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5th Cir. Holds SCRA Does Not Apply to Louisiana Confessions of Judgment

mortgage lawIn a case of first impression, the U.S. Court of Appeals for the Fifth Circuit recently held that the protections against default judgment under the Servicemembers Civil Relief Act (SCRA) do not apply to the seizure and sale of real property in in rem proceedings under Louisiana law where the debtors have agreed to a confession of judgment in the mortgage or security agreement.

A copy of the opinion in Fodge v. Trustmark National Bank is available at:  Link to Opinion.

A group of individuals filed a putative class action seeking damages and declaratory and injunctive relief against two banks, two loan servicers and a federal credit union, alleging that the defendants violated the SCRA by foreclosing on their properties in Louisiana state courts while they were on active military duty using confession of judgment clauses contained in the mortgages or security agreements.

The complaint alleged that the foreclosure actions violated sections 3931 and 3918 of the SCRA. Section 3931 “provides active duty servicemembers with protections against default judgment absent a waiver that meets certain requirements.” Section 3918 sets forth “the requirements for waiving SCRA protections.”

Four of the defendants moved to dismiss for failure to state a claim, which the trial court granted with prejudice. The remaining defendant moved for judgment on the pleadings, which was also granted with prejudice.

On appeal, the Fifth Circuit first rejected the borrowers’ argument that the “state court orders authorizing seizure and sale” of their properties were default judgments under FCRA section 3931 because the section “does not encompass Louisiana executory proceedings where, as here, the debtors confessed judgment.”

The Court explained that “[u]nder Louisiana law, an executory proceeding is an expedited in rem civil action … used to effect the seizure and sale of property … to enforce a mortgage … importing a confession of judgment. … By virtue of a confession of judgment, a debtor in an executor proceeding ‘has appeared in the suit, and answered the demand.’”

Because under Louisiana law the debtors were deemed to have “appeared,” the Court concluded that “§ 3931 does not apply to Louisiana executor proceedings where, as here, the debtors have confessed judgment.”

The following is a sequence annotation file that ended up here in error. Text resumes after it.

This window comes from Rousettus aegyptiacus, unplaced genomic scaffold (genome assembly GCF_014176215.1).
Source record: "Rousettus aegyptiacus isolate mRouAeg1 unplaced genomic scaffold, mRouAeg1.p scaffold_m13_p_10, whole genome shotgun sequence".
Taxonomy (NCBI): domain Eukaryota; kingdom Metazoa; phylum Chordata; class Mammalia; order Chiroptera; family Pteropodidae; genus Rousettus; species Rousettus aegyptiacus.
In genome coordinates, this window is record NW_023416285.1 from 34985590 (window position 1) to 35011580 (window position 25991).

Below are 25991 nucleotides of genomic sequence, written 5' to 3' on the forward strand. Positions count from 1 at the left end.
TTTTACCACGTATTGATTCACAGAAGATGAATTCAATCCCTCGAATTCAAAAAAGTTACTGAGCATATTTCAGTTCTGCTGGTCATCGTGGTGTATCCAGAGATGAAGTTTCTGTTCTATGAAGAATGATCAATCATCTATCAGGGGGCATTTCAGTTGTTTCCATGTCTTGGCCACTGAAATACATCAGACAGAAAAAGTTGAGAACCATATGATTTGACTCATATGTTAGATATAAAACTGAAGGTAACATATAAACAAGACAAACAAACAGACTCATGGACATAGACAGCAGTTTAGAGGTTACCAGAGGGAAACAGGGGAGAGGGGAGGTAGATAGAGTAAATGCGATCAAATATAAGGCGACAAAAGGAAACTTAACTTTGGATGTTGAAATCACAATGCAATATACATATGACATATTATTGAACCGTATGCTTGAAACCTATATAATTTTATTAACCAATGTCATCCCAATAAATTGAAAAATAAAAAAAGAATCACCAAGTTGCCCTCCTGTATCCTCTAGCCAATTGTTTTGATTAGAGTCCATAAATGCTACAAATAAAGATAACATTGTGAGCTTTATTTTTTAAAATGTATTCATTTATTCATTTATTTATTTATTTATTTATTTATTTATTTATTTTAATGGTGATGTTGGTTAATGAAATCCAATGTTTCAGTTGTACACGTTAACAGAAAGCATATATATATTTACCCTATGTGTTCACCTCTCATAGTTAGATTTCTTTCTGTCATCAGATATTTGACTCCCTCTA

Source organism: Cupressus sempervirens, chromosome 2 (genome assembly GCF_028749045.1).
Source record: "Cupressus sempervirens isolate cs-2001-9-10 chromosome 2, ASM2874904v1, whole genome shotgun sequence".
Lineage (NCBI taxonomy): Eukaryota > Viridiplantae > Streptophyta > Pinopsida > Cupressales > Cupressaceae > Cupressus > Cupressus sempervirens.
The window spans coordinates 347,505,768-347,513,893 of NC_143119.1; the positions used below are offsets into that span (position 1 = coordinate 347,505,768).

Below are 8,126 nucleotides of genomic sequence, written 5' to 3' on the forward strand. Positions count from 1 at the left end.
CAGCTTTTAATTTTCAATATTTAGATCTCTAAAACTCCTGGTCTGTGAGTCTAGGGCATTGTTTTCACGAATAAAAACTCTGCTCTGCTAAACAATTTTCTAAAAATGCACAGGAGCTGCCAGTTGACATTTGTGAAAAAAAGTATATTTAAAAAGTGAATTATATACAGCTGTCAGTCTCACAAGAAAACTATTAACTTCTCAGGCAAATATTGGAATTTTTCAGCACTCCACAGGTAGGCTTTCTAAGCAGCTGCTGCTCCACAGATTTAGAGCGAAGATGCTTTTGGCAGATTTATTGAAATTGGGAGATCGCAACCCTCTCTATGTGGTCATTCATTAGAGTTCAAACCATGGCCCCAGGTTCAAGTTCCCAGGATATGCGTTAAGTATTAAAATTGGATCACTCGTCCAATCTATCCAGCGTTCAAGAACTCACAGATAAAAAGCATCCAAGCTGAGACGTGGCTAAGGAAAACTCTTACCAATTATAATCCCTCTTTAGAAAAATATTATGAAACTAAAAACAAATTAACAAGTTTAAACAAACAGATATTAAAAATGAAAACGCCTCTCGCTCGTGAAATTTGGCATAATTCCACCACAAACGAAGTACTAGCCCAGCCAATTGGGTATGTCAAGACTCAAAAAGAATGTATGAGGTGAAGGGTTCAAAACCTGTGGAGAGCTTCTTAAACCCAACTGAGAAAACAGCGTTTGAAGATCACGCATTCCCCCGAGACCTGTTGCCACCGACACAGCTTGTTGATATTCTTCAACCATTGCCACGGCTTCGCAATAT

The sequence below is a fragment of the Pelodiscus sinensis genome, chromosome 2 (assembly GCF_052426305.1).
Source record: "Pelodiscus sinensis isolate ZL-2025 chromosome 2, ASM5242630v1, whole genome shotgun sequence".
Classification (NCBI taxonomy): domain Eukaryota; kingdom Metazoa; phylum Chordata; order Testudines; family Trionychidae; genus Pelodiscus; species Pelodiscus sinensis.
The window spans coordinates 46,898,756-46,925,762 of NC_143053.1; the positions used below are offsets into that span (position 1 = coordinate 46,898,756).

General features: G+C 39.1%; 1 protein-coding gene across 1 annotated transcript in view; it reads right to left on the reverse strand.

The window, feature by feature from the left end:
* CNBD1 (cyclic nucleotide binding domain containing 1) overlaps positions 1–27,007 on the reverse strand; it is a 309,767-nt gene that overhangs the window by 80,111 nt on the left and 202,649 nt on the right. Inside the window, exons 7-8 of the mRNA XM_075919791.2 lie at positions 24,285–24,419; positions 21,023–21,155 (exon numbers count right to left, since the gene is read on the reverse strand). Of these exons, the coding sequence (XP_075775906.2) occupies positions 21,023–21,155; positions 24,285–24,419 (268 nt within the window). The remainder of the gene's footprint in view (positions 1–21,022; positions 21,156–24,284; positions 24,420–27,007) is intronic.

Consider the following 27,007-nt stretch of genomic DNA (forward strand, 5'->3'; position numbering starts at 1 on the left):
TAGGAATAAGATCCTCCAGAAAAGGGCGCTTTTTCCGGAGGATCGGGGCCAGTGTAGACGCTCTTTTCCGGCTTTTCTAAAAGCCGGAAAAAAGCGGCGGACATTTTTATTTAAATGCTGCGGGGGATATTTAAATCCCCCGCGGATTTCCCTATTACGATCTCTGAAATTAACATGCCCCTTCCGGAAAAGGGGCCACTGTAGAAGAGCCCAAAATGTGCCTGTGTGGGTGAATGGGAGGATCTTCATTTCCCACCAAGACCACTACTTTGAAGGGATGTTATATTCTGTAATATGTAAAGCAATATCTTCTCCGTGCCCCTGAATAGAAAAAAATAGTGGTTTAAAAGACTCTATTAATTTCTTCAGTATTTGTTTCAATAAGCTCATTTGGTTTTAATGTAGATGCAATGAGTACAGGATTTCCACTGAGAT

Next, the Court rejected the borrowers’ argument that “their confessions of judgment do not constitute proper waivers under the SCRA” section 3918 because “§ 3931 does not apply to Louisiana executory proceedings where the debtor has confessed judgment,” and the SCRA’s “waiver requirements are therefore inapplicable because there is nothing to waive here; Appellants were never protected under § 3931 against seizures and sales ordered through Louisiana executory proceedings.”

The Court affirmed the trial court’s orders of dismissal.

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Hector E. Lora manages the firm’s Florida office and has substantial experience in all phases of complex commercial litigation, including bench and jury trials as well as appellate practice. Hector represents lenders, servicers, debt collectors and debt buyers in complex mortgage foreclosure actions, quiet title actions, federal TILA, RESPA, TCPA, and FDCPA actions and Florida FCCPA actions brought by borrowers or debtors. He also represents creditors in bankruptcy litigation, purchasers of accounts receivable or factoring companies that provide revenue-based financing to small and mid-sized businesses in collection actions, and landlords in commercial and residential evictions. Hector’s broad litigation experience includes over a decade of defending civil enforcement actions filed by the Federal Trade Commission as well as real estate contract disputes and partition actions, contested mortgage foreclosure and condominium lien foreclosure actions and the foreclosure of UCC Article 9 security interests. Hector also has advised a variety of types of businesses regarding their compliance with applicable federal and state consumer protection laws, including the Federal Trade Commission Act, the Telephone Consumer Protection Act (TCPA), the Telemarketing and Consumer Fraud and Abuse Prevention Act, the Telemarketing Sales Rule, the Controlling the Assault of Nonsolicited Pornography and Marketing Act of 2003, and Florida laws governing telephone solicitation and communication. Hector received his Juris Doctor from the Georgetown University Law Center, and his undergraduate degree with honors from the University of Florida. For more information, see